Science explains the deeply calming effect of Kundalini Yoga Kriyas, rooted in tantric tradition. These are a potent method for Vagus activation because of the close connection between the chakras’ locations, the organs, and the vagus nerve (see previous post). The intentional movement of Kundalini energy involves slow and mindful breathing, which activates both the Kundalini energy and the vagus nerve.

Benefits of Vagus nerve Yoga

Do you want to live and active career life and at the same time experience internal peace? Vagus nerve yoga is for you! Knowing how to activate your vagus nerve is crucial for handling your work and personal life challenges. When you learn to stimulate your vagus nerve, you naturally become calmer, more relaxed, and focused. These are all qualities essential for navigating life’s physical and emotional demands.

After my vagus nerve yoga classes, my students leave with a deep sigh, having shed layers of stress hormones and exchanged them with a deep feeling of relaxation. Some even describe feeling euphoria. These are the many benefit fo Vagus Nerve Yoga.

1. Improves Mental health

Research shows that meditative and mindful forms of yoga, such as Kundalini yoga and mindful asanas yoga (such as hatha or yin yoga) decreases stress, anxiety and depression while increasing well-being and self-efficacy.

Simply doing a mudra collecting the thumb, pointed and ring finger can provide an instant relaxation response. Studies indicate that physiological stress markers like heart rate, blood pressure, cortisol levels, migraines, headaches, and inflammation can be reduced by meditation and mindful yoga.

2. Increases Heart rate Variability

Vagal tone is linked to heart rate variability. A higher vagal tone indicates better adaptability of the heart rate to changes in blood flow, particularly during stress or relaxation. By promoting relaxation when needed, slow paced vagus nerve yoga increases heart rate variability.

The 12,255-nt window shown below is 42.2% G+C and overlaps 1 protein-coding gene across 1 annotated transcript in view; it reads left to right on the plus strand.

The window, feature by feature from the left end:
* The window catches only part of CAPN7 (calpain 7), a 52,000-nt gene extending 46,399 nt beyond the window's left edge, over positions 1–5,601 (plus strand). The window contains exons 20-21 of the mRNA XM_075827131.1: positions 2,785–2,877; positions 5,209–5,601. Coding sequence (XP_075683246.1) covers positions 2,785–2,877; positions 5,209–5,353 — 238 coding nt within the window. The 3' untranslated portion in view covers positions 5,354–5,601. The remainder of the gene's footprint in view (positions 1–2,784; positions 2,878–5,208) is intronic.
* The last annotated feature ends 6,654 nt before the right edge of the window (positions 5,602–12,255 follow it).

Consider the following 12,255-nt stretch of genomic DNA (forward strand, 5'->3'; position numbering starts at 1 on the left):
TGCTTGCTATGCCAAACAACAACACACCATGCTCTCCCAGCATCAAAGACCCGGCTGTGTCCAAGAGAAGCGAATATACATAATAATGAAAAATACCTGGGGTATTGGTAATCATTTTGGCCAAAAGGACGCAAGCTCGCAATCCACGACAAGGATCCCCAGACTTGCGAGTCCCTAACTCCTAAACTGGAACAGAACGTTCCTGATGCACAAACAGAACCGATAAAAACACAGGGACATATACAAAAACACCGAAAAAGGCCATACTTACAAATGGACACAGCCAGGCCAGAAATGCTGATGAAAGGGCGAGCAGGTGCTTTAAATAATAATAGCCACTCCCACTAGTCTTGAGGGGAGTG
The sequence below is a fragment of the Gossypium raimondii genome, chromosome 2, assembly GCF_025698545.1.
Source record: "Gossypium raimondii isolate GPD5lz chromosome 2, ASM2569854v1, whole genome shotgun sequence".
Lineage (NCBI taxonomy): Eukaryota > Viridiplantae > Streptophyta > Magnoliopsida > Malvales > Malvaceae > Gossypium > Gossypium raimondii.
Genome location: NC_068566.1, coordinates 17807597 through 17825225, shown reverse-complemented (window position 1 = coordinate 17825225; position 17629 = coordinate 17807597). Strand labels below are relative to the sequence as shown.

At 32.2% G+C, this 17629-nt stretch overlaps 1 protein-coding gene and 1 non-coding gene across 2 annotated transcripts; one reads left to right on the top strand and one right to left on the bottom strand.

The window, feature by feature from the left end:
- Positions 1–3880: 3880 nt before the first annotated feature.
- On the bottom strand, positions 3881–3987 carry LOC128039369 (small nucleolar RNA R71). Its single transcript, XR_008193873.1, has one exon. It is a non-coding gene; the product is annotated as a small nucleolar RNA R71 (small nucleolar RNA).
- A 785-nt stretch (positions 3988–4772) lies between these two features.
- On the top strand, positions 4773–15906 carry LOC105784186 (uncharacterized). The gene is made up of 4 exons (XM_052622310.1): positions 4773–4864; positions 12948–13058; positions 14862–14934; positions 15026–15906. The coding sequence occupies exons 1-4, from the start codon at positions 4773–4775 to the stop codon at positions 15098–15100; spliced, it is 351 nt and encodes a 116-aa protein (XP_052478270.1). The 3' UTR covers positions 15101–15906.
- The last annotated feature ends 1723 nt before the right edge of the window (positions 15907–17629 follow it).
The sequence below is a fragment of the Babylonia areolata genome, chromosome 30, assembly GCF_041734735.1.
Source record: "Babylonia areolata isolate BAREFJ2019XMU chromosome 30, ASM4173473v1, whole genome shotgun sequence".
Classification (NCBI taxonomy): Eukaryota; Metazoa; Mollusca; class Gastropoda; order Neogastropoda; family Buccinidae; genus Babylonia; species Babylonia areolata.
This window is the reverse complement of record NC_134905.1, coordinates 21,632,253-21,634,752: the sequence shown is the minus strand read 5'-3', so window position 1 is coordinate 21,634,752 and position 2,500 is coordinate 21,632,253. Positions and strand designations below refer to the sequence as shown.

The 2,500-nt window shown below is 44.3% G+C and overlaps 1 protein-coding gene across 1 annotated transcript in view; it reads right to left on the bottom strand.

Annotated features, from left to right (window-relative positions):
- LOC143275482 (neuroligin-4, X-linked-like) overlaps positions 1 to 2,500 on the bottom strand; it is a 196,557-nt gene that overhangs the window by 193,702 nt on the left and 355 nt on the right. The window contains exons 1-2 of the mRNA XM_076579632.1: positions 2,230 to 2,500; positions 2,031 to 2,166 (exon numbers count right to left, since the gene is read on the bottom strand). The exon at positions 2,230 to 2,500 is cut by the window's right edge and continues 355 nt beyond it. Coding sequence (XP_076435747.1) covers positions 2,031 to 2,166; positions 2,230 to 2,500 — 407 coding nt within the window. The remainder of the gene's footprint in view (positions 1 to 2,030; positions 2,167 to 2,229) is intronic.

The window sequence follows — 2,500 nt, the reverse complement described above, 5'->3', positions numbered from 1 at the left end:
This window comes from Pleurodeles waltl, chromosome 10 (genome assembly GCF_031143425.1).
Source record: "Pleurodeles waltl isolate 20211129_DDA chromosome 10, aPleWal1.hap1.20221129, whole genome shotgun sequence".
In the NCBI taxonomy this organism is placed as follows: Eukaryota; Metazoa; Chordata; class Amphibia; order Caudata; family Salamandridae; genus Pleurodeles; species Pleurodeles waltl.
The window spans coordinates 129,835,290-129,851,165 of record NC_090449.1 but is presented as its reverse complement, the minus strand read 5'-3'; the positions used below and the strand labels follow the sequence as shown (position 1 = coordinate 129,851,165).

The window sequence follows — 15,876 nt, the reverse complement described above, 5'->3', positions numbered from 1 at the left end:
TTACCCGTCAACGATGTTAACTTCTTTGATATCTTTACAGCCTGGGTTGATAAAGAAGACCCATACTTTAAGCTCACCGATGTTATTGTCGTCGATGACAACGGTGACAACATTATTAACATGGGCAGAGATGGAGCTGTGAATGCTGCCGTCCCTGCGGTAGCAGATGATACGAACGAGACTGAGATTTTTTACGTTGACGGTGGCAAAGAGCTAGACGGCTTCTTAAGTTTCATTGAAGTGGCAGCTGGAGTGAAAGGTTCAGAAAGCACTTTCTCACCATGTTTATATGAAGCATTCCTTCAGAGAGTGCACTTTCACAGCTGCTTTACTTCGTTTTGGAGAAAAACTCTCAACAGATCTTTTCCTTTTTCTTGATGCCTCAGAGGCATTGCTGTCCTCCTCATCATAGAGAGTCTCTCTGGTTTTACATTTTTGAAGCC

3. Lowers Blood Pressure

The vagus nerve plays a crucial role in regulating heart function and blood pressure. It explains why pranayamas (breathwork) such as Nadi Shoaden lower blood pressure, benefiting individuals with HB and hypertension.

4. Improves Gut Health

As a communication channel between the brain and gut, the vagus nerve influences digestion and appetite regulation. Asanas that activate the gut, such as the bridge, bow and cobra are likely to also enhance gut microbiome diversity and function, improving gut health and overall well-being. This in turn improves the immune system.

5. Reduces Inflammation

Recent studies on vagal nerve stimulation show promising results in reducing inflammation associated with conditions like Crohn’s disease. By reducing inflammatory responses, slow and mindful yoga, such as restorative, yin and yoga nidra (sleep yoga), offers potential therapeutic benefits for autoimmune diseases and chronic pain.

6. Activates Digestive System

Relaxation induced by vagus nerve yoga, such as twists and upward and downward bends, optimizes digestive function and conserves energy for digestion during periods of relaxation. Laughter yoga is especially efficient in activating the kidneys.

7. Improves respiratory health

The vagus nerve works like a messenger from your lungs to your brain. It helps your lungs work well and protects them. When the vagus nerve is active, it makes your breathing better and tells your brain how your lungs are doing. This explains why pranayamas (breathwork) is so effective for respiratory issues, such as asthma.

8. Enhances Brain Health

Active vagal tone facilitates optimal brain function by inducing relaxation and improving neurological pathways. The result is enhanced focus, cognitive performance, and brain connections. Pranayamas are especially effective in improving brain function.

9. Improves Vocal Cord Function